The construction industry in Park City in October enjoyed its best month of the year, another signal that 2012 could be a recovery year even if the numbers will not approach the record-breaking tallies recorded before the recession struck.
The Park City Building Department reported the year-to-date figure sat at $54.5 million through the end of October. Through the same period the year before, the number was $33.6 million. The industry is more than 62 percent ahead of the numbers recorded in 2011.
The October number was a little less than $12.4 million, the best of the year by a wide margin. The No. 2 month of the year -- September -- was $8.5 million. The back-to-back big months were likely encouraging to an industry that hopes the recovery of the area's construction trade continues into 2013.
The Building Department said alterations and additions accounted for virtually all of the value of the month. It said the alterations and additions totaled more than $11.3 million of the overall total for the month. A house valued at just more than $1 million was the only other permit of significant value that was issued in October.
Alterations and additions have had an outsized impact on the construction numbers since the onset of the recession. Property owners since then have decided to redo their places or enlarge them instead of putting up new buildings. Permits for alterations and additions, though, typically are not as valuable as those issued for new buildings.
The October tally was pushed up by two high-dollar permits for additions.
The two permits followed the month after another pair pushed up the September report. The report that month included two $1 million-plus permits, each of them in the low seven figures. One of those was on Main Street close to the building at 632 Main St.
The Building Department in October also issued a series of permits valued in the low six figures alongside the lower-value ones.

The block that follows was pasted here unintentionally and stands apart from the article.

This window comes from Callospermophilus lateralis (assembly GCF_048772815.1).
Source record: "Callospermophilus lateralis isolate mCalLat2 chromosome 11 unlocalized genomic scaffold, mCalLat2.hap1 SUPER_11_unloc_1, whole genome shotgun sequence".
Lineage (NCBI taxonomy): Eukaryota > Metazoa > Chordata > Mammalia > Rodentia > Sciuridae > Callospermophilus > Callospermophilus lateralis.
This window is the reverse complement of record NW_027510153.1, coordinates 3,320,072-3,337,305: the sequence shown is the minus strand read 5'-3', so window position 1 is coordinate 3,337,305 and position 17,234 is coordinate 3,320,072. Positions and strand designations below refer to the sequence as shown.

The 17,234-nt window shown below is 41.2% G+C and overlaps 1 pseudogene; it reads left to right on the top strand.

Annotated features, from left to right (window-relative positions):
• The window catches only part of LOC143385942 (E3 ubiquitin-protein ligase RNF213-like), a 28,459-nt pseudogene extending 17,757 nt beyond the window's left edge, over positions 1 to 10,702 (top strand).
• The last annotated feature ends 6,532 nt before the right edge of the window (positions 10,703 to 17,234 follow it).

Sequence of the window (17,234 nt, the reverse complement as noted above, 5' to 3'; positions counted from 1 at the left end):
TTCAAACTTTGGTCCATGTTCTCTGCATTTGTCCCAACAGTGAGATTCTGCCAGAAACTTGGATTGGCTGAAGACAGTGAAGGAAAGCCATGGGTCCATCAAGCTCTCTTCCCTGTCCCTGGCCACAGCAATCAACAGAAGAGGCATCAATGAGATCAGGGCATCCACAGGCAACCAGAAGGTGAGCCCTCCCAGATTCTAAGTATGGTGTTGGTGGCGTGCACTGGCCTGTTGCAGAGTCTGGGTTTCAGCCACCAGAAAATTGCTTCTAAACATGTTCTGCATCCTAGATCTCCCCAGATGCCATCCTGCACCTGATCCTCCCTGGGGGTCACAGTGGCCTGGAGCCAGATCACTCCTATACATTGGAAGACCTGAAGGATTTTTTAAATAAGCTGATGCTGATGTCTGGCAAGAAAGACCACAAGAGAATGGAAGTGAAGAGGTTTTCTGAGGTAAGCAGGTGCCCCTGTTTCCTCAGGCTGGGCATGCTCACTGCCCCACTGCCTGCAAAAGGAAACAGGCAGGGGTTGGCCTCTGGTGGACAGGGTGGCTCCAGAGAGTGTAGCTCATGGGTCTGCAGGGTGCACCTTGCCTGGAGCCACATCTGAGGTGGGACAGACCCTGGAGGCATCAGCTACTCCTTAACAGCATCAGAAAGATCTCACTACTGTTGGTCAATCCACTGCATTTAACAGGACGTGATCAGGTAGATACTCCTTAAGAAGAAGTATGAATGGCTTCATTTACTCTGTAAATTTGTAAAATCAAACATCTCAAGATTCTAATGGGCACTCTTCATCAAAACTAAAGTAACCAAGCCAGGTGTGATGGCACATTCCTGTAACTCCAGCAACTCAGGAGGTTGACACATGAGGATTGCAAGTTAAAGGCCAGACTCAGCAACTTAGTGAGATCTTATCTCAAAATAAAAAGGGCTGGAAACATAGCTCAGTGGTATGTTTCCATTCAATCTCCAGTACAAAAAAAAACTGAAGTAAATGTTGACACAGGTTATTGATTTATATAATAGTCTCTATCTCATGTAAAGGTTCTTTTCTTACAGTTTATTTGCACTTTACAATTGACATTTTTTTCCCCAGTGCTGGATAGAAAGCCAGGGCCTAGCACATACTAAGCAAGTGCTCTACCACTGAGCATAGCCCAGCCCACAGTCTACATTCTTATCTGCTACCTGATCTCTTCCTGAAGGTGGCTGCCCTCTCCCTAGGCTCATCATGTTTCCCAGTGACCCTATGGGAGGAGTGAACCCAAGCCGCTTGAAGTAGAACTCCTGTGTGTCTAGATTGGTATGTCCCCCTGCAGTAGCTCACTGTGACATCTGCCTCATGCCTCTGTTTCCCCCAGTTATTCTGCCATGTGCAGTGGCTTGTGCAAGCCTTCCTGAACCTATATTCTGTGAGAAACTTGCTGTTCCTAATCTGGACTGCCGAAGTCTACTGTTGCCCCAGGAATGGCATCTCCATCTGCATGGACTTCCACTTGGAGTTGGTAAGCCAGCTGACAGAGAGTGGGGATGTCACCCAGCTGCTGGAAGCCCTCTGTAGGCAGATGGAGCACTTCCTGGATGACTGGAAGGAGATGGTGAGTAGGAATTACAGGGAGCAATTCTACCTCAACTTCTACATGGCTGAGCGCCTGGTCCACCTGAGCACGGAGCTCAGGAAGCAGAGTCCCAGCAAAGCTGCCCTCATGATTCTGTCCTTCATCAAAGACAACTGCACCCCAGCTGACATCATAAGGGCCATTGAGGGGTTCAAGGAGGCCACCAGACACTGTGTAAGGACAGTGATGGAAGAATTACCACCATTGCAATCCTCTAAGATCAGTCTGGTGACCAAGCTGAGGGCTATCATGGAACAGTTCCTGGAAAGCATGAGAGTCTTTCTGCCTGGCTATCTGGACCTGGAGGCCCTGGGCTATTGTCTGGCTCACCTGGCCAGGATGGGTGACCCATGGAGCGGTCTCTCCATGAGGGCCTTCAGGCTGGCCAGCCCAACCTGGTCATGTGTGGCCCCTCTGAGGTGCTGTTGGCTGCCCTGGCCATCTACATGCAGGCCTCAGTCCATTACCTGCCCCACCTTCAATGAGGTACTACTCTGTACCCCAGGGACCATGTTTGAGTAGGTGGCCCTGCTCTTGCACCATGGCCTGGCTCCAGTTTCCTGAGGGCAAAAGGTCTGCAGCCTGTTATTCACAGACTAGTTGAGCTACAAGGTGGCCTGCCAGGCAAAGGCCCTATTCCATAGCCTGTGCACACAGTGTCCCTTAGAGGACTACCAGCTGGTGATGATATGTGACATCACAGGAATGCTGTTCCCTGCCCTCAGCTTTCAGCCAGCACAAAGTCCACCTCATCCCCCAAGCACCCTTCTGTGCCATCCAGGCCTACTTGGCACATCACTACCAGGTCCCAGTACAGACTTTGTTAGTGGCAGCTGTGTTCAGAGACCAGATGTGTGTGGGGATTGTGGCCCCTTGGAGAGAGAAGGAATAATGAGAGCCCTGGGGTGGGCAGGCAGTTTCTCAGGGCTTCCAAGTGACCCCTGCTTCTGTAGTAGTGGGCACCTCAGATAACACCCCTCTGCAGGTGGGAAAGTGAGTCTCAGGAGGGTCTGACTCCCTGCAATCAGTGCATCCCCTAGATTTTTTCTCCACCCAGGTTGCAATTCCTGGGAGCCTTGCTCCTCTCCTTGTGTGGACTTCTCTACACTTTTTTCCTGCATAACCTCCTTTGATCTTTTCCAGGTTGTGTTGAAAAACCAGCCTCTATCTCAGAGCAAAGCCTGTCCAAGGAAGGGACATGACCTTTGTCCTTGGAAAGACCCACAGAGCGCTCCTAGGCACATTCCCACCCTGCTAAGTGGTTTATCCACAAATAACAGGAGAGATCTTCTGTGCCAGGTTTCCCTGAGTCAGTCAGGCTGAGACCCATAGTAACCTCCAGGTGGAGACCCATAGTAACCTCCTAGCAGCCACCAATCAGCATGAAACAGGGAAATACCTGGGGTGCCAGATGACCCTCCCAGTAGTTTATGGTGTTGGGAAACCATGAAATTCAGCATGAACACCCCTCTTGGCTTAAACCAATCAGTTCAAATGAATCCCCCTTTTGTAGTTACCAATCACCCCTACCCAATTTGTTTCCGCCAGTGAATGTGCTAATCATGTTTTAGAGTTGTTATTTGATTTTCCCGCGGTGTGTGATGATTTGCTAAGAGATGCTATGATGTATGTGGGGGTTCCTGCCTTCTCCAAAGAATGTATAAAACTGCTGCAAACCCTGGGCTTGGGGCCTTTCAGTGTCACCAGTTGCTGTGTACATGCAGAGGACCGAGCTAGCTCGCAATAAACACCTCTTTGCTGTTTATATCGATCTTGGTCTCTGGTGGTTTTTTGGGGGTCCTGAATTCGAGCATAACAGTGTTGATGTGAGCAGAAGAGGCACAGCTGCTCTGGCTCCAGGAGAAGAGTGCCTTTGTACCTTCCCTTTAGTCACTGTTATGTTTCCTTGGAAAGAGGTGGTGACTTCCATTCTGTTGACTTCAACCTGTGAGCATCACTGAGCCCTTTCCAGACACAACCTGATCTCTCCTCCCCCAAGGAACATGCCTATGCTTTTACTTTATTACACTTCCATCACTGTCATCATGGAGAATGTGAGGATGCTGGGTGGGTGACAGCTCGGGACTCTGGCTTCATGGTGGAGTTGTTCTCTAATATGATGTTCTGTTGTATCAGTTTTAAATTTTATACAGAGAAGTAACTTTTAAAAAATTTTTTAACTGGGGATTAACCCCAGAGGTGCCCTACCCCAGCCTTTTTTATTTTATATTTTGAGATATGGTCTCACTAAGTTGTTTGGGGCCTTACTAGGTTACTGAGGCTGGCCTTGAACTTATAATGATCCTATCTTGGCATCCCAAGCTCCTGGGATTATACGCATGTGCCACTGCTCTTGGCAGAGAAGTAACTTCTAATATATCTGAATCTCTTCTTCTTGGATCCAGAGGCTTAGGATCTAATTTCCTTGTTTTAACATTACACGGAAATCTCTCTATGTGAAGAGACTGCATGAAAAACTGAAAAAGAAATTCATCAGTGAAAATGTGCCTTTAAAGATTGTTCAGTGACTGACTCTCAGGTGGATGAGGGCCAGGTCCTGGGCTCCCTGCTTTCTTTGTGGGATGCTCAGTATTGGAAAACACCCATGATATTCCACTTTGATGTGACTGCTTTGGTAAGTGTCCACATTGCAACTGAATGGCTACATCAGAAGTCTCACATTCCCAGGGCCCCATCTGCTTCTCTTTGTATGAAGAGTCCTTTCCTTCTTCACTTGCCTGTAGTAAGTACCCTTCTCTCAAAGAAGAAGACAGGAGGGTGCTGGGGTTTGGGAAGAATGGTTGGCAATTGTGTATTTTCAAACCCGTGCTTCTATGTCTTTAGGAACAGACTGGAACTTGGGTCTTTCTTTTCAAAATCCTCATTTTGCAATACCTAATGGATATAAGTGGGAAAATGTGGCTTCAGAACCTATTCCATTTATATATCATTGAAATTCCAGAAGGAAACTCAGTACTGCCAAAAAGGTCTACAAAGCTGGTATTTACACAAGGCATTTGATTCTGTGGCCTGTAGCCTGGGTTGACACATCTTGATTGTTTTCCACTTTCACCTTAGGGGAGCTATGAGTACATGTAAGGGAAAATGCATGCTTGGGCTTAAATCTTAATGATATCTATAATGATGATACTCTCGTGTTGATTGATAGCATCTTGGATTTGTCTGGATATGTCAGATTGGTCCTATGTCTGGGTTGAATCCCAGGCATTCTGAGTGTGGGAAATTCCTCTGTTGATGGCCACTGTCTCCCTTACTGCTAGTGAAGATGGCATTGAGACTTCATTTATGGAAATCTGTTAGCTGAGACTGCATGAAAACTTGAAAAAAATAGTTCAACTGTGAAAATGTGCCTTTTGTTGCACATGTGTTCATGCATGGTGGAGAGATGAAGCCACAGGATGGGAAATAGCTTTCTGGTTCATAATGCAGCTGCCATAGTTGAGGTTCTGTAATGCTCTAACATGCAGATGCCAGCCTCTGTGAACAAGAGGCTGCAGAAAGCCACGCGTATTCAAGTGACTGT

The October number was well above the figure from the same month a year earlier. In October 2011, the department issued permits worth $3.7 million.
The Building Department in October did not issue a permit in categories like duplexes, multi-family buildings or commercial buildings. The department averaged a little more than 101 inspections per day in October, up sharply from September but down from the 119-per-day average in the previous October.
The number of electrical, plumbing and mechanical permits was mixed compared to the previous month and the previous October.
It is difficult to project what sort of year-end numbers the Building Department will record with November and December remaining. The numbers sometime tail off in the last months of the year as winter seats in.
The construction industry is an important leg of the Park City economy and it was buzzing as records were set in the years between the 2002 Winter Olympics and the onset of the recession. The long-term future of the industry in Park City itself is unclear, though, as there are a dwindling number of large development sites remaining.